Having written that last sentence I figured I had better do a bit of research and back it up. This turned out to be harder than it sounds as the website set up for last year's event has disappeared into the ether somewhere in the last twelve months but luckily the splits still exist on WinSplits. From that I can see that last year there were 189 entries in the Long Distance; this year 169. So numbers were actually only down about 10%.
Roger, Jonty and I car pooled up on Saturday morning. The weather forecast had been bleak but it didn't actually start raining until we neared Whangarei. When it did start raining, it poured. The temperature dropped as well and we pulled into the event centre discussing what cold and wet weather gear we had brought with us. In my case the answer was none. This was a bit of a concern as my start time was fast approaching while Roger and Jonty both had a good 45 minutes up their sleeves. I got changed in the back of the van and, as I did so, the rain stopped. By the time I had got all my gear on and ventured outside there was even blue sky to be seen. I set off at a jog for the start - I wasn't late but I didn't have a huge amount of time to spare. The track up to the start was wet and muddy, a sign of things to come.
Of the three disciplines we would be contesting this weekend I felt I was likely to do best in the Sprint with the Middle close behind but the Long trailing well back. I warmed up as best I could, turned on the GPS on my watch and waited for my start. As it happens the GPS didn't get a lock onto sufficient satellites until the fifth control so there is no Quick Route track for you to enjoy on the map above.
As I ran to the start triangle I examined the map. I already knew that there were only nine controls and so, with an average distance of nearly 300m per leg, this was not going to be a stereotypical Middle Distance. Two things jumped out at me as I headed up the track, contours and green stripe. This was going to be an interesting race.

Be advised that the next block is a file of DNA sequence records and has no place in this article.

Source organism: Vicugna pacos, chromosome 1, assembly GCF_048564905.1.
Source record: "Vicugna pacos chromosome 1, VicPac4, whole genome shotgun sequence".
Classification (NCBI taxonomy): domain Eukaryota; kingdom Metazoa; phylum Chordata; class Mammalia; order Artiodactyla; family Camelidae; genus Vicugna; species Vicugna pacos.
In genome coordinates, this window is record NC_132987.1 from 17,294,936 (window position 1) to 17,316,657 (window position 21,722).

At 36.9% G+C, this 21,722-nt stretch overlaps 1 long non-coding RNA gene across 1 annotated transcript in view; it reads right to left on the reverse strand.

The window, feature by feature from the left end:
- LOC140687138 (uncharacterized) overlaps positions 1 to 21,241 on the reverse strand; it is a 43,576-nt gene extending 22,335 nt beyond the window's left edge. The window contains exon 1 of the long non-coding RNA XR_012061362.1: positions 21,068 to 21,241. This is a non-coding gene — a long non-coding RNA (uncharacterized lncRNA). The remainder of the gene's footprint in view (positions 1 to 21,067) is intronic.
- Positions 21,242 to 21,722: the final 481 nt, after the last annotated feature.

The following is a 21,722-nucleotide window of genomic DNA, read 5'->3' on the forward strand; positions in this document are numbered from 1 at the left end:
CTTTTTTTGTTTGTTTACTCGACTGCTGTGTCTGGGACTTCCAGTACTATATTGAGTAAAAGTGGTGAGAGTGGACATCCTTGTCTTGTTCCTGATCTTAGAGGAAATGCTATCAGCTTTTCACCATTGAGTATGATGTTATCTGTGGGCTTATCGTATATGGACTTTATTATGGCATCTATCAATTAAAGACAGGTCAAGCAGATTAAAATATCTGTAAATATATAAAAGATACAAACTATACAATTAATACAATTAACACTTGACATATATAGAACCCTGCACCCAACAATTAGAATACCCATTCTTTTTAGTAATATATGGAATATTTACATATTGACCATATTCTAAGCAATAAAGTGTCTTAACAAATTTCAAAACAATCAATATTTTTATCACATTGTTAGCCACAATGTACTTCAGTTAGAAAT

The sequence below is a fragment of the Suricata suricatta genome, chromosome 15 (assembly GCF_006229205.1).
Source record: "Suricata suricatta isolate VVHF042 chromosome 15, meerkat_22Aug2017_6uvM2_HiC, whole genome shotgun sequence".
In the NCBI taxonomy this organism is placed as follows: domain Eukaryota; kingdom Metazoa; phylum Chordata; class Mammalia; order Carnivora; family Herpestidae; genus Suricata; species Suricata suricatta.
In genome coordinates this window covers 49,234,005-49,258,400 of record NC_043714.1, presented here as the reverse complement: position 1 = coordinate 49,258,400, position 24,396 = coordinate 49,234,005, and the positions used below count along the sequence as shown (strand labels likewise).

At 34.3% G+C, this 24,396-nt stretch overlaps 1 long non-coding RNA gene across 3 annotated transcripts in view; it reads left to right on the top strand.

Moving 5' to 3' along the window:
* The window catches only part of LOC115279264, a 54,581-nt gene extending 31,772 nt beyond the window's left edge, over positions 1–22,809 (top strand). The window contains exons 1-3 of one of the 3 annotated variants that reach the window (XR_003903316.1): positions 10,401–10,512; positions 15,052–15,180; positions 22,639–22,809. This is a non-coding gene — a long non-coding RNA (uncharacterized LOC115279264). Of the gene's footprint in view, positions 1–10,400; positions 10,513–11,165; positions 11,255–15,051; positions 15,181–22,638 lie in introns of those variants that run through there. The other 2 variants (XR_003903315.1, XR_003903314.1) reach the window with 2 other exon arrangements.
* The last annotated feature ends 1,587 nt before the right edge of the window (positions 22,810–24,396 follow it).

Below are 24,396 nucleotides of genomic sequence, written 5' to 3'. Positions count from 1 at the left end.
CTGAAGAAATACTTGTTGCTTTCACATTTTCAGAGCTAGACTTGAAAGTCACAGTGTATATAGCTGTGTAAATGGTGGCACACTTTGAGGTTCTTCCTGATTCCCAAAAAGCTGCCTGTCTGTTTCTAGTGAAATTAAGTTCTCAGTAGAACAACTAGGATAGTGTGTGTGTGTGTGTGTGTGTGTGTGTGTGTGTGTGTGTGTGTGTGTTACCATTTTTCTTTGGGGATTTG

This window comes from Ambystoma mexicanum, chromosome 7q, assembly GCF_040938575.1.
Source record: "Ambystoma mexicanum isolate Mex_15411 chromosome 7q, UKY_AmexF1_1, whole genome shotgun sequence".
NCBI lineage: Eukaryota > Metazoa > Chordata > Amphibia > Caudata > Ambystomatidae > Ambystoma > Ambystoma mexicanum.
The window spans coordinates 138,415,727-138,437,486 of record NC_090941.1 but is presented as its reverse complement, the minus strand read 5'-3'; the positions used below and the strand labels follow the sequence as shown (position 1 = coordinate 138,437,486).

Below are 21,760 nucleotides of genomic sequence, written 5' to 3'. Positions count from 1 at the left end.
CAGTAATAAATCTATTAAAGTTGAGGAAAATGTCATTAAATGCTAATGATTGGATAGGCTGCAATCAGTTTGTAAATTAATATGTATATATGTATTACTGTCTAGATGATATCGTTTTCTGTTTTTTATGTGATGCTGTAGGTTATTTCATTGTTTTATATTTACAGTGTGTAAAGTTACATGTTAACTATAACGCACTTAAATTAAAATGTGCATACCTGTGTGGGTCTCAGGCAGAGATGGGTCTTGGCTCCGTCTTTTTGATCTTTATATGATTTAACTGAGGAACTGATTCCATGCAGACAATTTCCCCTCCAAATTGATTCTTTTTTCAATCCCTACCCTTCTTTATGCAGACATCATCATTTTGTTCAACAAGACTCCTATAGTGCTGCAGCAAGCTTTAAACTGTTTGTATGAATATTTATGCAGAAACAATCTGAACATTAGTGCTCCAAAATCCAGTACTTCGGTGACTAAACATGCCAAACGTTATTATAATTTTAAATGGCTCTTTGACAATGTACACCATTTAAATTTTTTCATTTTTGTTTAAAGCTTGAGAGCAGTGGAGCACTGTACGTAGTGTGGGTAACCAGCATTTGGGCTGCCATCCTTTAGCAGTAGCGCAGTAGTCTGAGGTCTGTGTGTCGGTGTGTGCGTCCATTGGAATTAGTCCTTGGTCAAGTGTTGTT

Luckily we had a short leg to start with. Unluckily I stuffed it up completely. I knew I had to exit the clearing by the start triangle on its long side and climb to the left. This seemed so obvious that, although I took a compass bearing, I didn't bother to check it as I turned the track corner at the triangle and headed up into the forest. Yes, I had headed off at 90 degrees. Maybe the clearing was not as rectangular as it seemed, maybe it was but I refused to recognise it, either way I could have saved myself several minutes if I'd bothered to glance at my compass at that point. But I didn't and I ran up the hill full of enthusiasm. Soon the open land ahead came into sight but the control didn't. At this point I looked at my compass and realised something was very very wrong. It still took me ten or fifteen seconds before I was prepared to accept what I had done. At this point I turned and ran parallel to the fence in the direction of Control 1. I was too high, however, and managed to run above the control without spotting it in the bracken. Again, I knew something was wrong as the anomalous bit of forest on the far side of the fence came and went. Back I went, down the hill a bit and there was the control. I had taken over four minutes for this leg and had probably lost two and a half minutes already.
I settled down a lot on the next two legs. The second leg was a nice sidle on a bearing, using the pond as an attack point to locate the control. The third leg involved a long slog up the hill and, although I probably ended up climbing too high on the direct route when a route slightly to the left with less climb would have been preferable, I don't think I lost too much time. Back up the hill again and then another long sidle, this time with the intention of picking up the track along and down the hill on my way to Control 4. I did find the track in the end but far later than I had expected and just at the point where it veered right and I headed down the hill to the left and the control.